slk stockings any evening. To be
mure her smile is a bit grlrmmer
and there is a fighting look In her
eyes, but she has given her for
sner masculine co-workers in the
Government departments a splen
did example.
When she lost her Covernmnent
positiop she did not ruin the 'par
pet In her hall bedroom by shed
ding tears aiJ over it. She go: out
and hustled! Any old job at any
obi' salary was the right little job
for her.
No kind gentleman from Bioston
drifted Into town, mounted a soap
bgy and tpld her troubles, to the
world. No bread lines were formed
flor her and she never did care for
trsong. Wihe wajs and is fight-.
urg a lone hand and she has won
out. That rent for the hail b.NI
room is paid and while perhaps s'he
don't have chicken to eat three
tlines * 4py, the flush of healthy
young womanhood Is still In her
Nothing doing on, that back to
the farm movement for Nellie and
)Cetie and Gertie. They will stick
r~*lit hge In Washington and the 1
weekly letters they write back to
the old fpiks at home~ always con
1an a greenbeck or two along with
the gigging account of the won
derful times they are having.
The Washington Times reportsr,
in his character of a Chicago bum,
mnet "Lefty" in front of the Indm,-. t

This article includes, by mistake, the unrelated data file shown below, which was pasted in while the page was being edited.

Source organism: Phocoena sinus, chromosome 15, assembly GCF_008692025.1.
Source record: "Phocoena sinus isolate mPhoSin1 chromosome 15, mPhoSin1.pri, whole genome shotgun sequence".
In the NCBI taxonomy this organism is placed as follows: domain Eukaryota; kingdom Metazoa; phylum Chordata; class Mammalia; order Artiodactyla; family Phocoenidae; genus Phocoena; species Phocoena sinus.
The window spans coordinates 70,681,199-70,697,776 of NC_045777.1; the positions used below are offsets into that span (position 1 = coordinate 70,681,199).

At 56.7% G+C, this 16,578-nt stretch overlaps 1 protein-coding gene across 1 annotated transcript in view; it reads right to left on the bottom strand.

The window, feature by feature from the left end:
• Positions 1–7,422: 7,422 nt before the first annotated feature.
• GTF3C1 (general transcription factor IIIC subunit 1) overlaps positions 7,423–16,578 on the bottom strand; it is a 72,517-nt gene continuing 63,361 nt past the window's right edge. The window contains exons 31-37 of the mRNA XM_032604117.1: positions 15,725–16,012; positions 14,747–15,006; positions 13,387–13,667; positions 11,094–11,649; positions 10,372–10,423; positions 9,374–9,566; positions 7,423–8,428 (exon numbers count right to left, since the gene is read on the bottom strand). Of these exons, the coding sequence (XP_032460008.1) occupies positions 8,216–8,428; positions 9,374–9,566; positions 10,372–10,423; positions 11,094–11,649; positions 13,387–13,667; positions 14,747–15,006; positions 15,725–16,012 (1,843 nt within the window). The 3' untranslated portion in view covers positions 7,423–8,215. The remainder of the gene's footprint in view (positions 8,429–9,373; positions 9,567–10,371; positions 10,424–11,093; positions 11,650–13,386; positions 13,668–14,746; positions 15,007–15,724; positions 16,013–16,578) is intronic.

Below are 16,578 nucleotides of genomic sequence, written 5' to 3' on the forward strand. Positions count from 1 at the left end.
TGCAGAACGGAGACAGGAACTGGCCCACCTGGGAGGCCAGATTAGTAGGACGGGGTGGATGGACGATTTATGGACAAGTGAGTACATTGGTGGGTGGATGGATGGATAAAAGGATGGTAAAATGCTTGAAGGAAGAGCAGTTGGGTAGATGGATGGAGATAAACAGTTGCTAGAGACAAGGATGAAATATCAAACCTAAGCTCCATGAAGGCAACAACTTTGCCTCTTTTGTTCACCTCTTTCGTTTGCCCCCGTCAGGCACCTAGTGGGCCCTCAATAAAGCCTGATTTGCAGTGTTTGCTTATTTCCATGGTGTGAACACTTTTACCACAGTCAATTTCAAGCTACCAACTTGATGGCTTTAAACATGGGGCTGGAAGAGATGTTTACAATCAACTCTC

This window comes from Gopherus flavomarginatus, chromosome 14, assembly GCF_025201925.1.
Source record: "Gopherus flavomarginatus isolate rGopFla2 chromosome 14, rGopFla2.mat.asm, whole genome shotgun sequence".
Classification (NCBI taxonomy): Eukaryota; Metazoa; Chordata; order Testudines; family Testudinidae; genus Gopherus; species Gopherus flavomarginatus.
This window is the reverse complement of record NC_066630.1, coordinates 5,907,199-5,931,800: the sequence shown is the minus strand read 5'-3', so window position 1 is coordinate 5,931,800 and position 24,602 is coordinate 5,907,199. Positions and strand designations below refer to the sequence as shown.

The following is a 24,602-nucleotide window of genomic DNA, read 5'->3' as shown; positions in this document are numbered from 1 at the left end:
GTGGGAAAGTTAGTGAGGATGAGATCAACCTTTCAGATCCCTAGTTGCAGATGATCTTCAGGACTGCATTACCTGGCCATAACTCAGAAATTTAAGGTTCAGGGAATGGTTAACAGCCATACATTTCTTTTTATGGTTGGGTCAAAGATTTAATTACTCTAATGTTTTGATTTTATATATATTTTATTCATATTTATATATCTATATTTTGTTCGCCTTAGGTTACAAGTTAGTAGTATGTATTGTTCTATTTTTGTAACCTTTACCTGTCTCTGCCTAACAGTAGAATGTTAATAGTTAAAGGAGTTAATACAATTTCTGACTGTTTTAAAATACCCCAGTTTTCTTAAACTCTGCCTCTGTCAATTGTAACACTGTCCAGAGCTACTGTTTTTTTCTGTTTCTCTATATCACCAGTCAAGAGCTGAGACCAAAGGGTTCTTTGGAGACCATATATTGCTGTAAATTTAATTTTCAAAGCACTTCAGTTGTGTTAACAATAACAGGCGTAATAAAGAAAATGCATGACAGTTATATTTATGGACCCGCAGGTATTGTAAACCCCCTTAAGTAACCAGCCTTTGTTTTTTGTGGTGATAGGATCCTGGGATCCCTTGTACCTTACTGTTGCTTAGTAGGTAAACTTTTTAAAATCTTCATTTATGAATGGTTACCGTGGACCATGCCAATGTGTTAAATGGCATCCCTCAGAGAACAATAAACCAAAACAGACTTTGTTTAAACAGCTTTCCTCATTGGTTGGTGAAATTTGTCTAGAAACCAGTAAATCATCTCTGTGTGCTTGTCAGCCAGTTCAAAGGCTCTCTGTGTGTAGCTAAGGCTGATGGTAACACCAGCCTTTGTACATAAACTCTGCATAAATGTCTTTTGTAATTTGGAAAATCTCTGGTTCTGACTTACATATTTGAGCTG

trial Home of the Salvation Armv on.
aser Peansylvania avenue. Lefty's 1
-a-a- an--a- t e . ... t leas s
Photo at top shows "Mr.
~ero" and his unemployed at
he District building. Below
,re four ex-service men
ager to find jobs.
i sergeant in the "great army'. of 'he
.iinmploye~d," andi was4 ostefnibly
waiting until he had successefully nie.
rotiatedl the loan of a setreet car
okeni from a benevolent old gent ic
nan, to ride to Georgetownj to lockt
or work. The Timer mant ventur'd
iea r.
"Why work?' mnuned Lefty penr.
'ively, an he idly kicked hin heeln
Lgainst the park coping, anid "tast
tlances of sympn thy at 'he mnen en
raged in repairing the street caLr
racks at the corner, aind there he
aughed, contemptuously.
''That guy from Honton wanted t'o
ake me out to North Duk'lota and in.*
roduce me to Rome thingse he called
lows and hoes and rakes and threnlh
ng machinery. aend when T told hlim
ny heart was weak, he enlied me -1
larasite. I don't know whether he
eas cussing meo or not. IBut-why
pork? A guy an lonf right here on
hi. corner and get aill he wnnts .to
at-and a drink ever no often."
There were grunts of approval
rom his conmpanione. A heottle np
eared from nomne miynteriouse sottrrp
*nd all handn took a drink. There'
rere nlghn of natinfaction, andi as
unming more comfortnbl( attituden,
he boys were noon deep ir an argi
mient an to which one of the party
hould panhandle the next like.'v
eoking prospect that camne down
ennsylvanla avenue.
"Any chance for a job in thin masn's
rewn?" the reporter asked.
"D~urn if I know. tio upv to The
P'ahiungton Time. office and ask ho
== n tot et youlnk ate a a. I.n ,
~~a m
Photos i
cener ho
the jobless
men who,
made pleaa
her last
They ent
Theer. Wht doyu at o
dWhit andou"
mand bpngaoraed, o a e
a lpt onught n cfig
Onthe buay upte4vne